They shouldn't climb out. One thing that I think is great about piggies is that they really have no desire to escape generally. Mine actually prefer to be in their cage, they become nervous wrecks when they are out for floor time for too long :P If you find that your pig is trying to escape, a roof is a good idea. You can also find out where or how they are getting out and put one square over that section so they cant, but I doubt they will find a way out easily.

Great questions and thank you for your interest! Good luck with your cage!

guinea pig on January 02, 2011:

can dogs get into c&c cages? will they climb out?

Jessie Miller (author) from Buffalo, NY on September 13, 2010:

If your pig is a baby a good idea would be to babyproof the cage, or wait until its older to move it to the C&C cage.

for babyproofing: sometimes people double up the grids, or use cardboard or more coroplast to cover up the holes. I have even seen people use fabric on the outside pinned up with safety pins/binder clips so that their piggies can't escape.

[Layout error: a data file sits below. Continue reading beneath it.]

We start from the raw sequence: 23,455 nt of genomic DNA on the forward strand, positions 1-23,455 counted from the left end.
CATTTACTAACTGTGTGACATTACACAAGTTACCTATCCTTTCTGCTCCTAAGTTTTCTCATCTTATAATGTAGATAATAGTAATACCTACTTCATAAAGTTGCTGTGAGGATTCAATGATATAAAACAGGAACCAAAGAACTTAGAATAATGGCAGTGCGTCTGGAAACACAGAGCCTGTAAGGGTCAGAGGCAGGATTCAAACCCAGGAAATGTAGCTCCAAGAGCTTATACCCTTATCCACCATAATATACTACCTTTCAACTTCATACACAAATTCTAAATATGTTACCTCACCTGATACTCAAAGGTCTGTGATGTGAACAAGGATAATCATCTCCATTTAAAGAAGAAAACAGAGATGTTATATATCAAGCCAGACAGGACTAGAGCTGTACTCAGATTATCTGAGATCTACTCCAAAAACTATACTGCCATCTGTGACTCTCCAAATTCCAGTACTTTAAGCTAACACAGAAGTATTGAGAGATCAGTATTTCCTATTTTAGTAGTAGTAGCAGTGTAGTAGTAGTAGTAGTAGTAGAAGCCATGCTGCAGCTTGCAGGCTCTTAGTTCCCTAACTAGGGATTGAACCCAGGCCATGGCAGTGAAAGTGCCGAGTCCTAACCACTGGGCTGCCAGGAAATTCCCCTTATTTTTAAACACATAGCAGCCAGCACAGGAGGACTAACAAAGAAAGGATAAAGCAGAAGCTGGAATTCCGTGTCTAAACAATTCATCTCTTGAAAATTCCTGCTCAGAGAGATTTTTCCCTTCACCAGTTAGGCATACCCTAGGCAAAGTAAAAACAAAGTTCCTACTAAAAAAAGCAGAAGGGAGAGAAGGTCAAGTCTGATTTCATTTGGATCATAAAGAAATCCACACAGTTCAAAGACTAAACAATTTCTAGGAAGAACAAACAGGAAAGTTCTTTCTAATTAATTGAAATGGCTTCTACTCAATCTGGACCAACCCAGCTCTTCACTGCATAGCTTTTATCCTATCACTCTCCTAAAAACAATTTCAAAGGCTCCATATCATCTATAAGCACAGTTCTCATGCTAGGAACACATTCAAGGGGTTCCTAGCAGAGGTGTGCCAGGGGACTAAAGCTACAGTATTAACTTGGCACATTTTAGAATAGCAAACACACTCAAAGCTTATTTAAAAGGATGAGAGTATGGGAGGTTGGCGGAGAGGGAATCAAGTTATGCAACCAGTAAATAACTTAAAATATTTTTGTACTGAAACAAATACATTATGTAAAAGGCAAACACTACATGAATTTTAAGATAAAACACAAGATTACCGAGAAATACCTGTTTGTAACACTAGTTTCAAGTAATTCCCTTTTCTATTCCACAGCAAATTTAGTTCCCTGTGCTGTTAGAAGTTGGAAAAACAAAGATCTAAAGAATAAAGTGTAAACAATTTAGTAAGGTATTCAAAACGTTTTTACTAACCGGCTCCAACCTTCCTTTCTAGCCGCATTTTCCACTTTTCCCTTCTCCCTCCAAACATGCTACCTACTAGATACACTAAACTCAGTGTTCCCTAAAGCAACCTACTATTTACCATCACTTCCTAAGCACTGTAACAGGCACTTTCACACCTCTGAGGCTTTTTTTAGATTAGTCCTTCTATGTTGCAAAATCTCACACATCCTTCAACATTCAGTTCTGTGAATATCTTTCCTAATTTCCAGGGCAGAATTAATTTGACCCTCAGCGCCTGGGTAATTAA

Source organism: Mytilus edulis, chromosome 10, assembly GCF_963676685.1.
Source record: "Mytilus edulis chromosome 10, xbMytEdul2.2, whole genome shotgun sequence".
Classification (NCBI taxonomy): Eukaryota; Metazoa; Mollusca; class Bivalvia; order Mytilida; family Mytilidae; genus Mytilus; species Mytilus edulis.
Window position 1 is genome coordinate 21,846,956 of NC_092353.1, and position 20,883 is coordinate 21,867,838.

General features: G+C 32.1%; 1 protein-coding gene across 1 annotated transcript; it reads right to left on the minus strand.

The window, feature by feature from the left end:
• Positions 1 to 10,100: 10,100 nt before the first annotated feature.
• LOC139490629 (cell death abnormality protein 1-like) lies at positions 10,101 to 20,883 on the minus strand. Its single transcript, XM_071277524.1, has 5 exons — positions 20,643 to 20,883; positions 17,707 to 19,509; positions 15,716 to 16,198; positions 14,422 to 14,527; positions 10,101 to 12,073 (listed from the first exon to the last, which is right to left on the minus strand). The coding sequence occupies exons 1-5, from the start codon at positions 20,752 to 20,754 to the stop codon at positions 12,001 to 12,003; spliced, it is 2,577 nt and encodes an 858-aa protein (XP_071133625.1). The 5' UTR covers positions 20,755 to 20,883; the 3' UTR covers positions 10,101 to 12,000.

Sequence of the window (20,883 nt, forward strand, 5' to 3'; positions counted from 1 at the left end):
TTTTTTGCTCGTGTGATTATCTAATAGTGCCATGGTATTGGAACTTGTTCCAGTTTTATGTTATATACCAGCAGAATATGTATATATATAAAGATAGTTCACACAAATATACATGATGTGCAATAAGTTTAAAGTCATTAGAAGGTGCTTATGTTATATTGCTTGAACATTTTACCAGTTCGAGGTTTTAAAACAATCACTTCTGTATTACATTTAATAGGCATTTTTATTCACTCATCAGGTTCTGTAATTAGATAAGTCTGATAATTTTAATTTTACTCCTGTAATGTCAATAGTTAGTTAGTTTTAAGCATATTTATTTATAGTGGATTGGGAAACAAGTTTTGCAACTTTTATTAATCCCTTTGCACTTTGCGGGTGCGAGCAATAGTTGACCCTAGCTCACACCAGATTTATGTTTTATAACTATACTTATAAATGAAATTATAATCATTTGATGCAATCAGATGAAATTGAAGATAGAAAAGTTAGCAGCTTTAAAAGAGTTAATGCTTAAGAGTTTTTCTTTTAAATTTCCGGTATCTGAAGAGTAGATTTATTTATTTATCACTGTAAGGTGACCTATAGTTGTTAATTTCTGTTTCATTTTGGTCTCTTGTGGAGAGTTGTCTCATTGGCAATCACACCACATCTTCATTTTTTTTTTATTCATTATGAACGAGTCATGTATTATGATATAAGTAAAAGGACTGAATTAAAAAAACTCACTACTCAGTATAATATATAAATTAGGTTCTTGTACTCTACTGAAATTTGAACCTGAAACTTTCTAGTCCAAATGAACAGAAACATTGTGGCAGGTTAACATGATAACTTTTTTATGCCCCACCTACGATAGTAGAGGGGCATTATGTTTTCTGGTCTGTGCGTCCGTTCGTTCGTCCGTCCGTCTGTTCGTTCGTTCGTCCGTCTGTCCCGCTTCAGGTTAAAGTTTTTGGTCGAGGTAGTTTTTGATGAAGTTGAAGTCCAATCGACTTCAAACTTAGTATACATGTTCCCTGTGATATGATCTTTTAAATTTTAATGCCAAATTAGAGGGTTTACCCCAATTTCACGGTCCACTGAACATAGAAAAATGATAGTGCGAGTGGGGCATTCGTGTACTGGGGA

I'm not sure if this link will work but this is a link to a photo gallery from a guinea pig forum of babyproofed cages that might help. is a great forum to join if you are just starting out or looking for tips for guinea pig care. I am also a member under the same username :D

hope this helps!

Misskitty on September 13, 2010:

Would a baby piggie be able to get out of the C&C cage?

tracey on July 13, 2010:

hey when i go to the store for the coroplast how big do i ask for i didn't see it in the explanation:)

Jessie Miller (author) from Buffalo, NY on April 04, 2010:

thank you, I tried very hard haha

grace on April 04, 2010:

I love it thank u so much you all are the best! :-)

Madioson on February 15, 2010:

very good. steps were easy to follow. :) thanks!